Maternal ENODLs Are Required for Pollen Tube Reception in Arabidopsis
|Title||Maternal ENODLs Are Required for Pollen Tube Reception in Arabidopsis|
|Publication Type||Journal Article|
|Year of Publication||2016|
|Authors||Hou Y, Guo X, Cyprys P, Zhang Y, Bleckmann A, Cai L, Huang Q, Luo Y, Gu H, Dresselhaus T, Dong J, Qu L-J|
During the angiosperm (flowering-plant) life cycle, double fertilization represents the hallmark between diploid and haploid generations [ 1 ]. The success of double fertilization largely depends on compatible communication between the male gametophyte (pollen tube) and the maternal tissues of the flower, culminating in precise pollen tube guidance to the female gametophyte (embryo sac) and its rupture to release sperm cells. Several important factors involved in the pollen tube reception have been identified recently [ 2–6 ], but the underlying signaling pathways are far from being understood. Here, we report that a group of female-specific small proteins, early nodulin-like proteins (ENODLs, or ENs), are required for pollen tube reception. ENs are featured with a plastocyanin-like (PCNL) domain, an arabinogalactan (AG) glycomodule, and a predicted glycosylphosphatidylinositol (GPI) anchor motif. We show that ENs are asymmetrically distributed at the plasma membrane of the synergid cells and accumulate at the filiform apparatus, where arriving pollen tubes communicate with the embryo sac. EN14 strongly and specifically interacts with the extracellular domain of the receptor-like kinase FERONIA, localized at the synergid cell surface and known to critically control pollen tube reception [ 6 ]. Wild-type pollen tubes failed to arrest growth and to rupture after entering the ovules of quintuple loss-of-function EN mutants, indicating a central role of ENs in male-female communication and pollen tube reception. Moreover, overexpression of EN15 by the endogenous promoter caused disturbed pollen tube guidance and reduced fertility. These data suggest that female-derived GPI-anchored ENODLs play an essential role in male-female communication and fertilization.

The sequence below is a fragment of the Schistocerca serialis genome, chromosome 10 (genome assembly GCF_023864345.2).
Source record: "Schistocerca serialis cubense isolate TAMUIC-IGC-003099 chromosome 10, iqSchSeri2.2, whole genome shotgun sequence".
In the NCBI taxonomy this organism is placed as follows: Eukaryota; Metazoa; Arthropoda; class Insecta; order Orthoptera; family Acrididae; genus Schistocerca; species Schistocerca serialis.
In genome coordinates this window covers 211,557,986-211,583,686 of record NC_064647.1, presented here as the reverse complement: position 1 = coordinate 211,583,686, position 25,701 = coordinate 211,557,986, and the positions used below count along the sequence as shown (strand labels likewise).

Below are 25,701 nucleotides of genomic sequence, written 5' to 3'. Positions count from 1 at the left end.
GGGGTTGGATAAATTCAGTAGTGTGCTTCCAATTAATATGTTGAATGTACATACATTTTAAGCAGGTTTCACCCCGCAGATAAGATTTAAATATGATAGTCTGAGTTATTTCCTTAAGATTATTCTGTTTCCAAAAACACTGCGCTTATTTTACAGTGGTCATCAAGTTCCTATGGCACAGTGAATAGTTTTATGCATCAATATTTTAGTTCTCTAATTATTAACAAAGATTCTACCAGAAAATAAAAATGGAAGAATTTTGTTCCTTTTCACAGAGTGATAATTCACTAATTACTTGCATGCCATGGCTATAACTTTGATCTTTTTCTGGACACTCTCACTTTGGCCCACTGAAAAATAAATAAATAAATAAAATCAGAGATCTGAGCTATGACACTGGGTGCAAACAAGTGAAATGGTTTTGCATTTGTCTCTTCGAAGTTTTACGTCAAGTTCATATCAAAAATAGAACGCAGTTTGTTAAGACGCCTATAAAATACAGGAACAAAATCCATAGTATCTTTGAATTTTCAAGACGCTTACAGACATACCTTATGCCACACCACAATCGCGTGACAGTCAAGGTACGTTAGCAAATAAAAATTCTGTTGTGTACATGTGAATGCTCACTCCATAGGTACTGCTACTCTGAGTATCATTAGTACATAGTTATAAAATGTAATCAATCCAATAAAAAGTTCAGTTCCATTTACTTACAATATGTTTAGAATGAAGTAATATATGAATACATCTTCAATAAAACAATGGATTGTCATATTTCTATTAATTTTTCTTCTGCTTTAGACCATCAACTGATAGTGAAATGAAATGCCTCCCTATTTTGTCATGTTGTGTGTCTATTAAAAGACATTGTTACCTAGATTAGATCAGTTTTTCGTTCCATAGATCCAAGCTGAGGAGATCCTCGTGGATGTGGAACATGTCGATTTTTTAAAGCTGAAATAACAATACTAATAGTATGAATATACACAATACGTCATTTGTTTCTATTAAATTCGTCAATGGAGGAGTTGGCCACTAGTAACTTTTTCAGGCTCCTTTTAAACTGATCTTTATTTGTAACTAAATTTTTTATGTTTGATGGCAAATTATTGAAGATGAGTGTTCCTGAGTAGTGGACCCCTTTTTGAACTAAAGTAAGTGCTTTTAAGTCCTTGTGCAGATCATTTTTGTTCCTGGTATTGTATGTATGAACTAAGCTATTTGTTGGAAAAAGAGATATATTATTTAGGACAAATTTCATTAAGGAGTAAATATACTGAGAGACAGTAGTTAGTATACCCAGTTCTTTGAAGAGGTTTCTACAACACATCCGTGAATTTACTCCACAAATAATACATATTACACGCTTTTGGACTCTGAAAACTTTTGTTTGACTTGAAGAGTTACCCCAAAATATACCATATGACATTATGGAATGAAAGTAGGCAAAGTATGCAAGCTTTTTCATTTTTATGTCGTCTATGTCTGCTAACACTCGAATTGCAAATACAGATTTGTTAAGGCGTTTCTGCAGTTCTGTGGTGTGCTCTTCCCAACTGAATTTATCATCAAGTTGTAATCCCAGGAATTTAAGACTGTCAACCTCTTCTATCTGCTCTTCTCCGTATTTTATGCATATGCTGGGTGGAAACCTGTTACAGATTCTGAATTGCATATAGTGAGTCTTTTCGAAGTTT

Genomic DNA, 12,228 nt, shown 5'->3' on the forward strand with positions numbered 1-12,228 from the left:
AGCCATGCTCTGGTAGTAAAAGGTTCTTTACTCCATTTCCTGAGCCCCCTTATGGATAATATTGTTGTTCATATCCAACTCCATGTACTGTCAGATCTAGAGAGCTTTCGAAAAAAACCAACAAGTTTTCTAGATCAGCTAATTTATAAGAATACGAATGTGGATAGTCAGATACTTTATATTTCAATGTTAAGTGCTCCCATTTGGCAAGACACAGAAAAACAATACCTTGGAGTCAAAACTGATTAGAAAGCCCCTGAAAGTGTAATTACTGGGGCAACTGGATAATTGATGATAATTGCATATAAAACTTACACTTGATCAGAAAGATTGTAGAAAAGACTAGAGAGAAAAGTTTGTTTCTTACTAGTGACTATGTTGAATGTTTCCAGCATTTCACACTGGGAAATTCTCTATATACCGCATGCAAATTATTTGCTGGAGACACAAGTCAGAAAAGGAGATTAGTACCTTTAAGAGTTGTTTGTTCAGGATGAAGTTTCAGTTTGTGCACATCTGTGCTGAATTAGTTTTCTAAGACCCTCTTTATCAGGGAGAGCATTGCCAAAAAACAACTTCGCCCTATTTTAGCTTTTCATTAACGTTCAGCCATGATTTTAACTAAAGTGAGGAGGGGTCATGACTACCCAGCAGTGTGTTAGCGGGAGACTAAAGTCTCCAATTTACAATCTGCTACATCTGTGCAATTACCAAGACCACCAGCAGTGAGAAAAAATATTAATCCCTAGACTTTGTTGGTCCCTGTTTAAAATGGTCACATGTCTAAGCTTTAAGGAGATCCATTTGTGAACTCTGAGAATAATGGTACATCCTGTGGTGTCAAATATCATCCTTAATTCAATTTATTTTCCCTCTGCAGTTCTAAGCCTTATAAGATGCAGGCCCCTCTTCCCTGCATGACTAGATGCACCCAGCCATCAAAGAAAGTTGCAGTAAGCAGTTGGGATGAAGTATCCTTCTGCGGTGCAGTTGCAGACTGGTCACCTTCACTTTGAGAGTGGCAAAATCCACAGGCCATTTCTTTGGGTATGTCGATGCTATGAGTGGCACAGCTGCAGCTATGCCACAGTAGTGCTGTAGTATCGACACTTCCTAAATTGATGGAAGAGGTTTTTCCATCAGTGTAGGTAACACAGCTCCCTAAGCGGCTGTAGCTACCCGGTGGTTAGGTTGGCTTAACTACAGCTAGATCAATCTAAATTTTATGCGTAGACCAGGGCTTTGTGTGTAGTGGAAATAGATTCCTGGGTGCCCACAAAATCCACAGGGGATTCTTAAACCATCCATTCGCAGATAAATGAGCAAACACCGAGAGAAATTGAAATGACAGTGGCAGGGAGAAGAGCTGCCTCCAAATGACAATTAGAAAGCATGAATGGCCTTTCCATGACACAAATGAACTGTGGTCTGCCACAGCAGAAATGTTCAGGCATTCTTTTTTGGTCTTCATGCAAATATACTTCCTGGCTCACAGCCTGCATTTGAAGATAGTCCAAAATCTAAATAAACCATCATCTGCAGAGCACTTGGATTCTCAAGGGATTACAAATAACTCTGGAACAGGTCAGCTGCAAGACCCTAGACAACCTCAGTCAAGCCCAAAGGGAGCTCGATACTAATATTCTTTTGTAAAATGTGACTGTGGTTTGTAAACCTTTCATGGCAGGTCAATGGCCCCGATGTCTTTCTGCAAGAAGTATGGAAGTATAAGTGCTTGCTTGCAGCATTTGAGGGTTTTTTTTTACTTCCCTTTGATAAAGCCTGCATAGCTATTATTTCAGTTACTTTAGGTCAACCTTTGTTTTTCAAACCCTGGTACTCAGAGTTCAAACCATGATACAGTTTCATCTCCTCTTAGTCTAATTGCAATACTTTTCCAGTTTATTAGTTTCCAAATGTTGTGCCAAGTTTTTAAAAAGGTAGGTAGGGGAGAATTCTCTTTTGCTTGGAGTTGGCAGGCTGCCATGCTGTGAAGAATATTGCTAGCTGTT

|Short Title||Current Biology|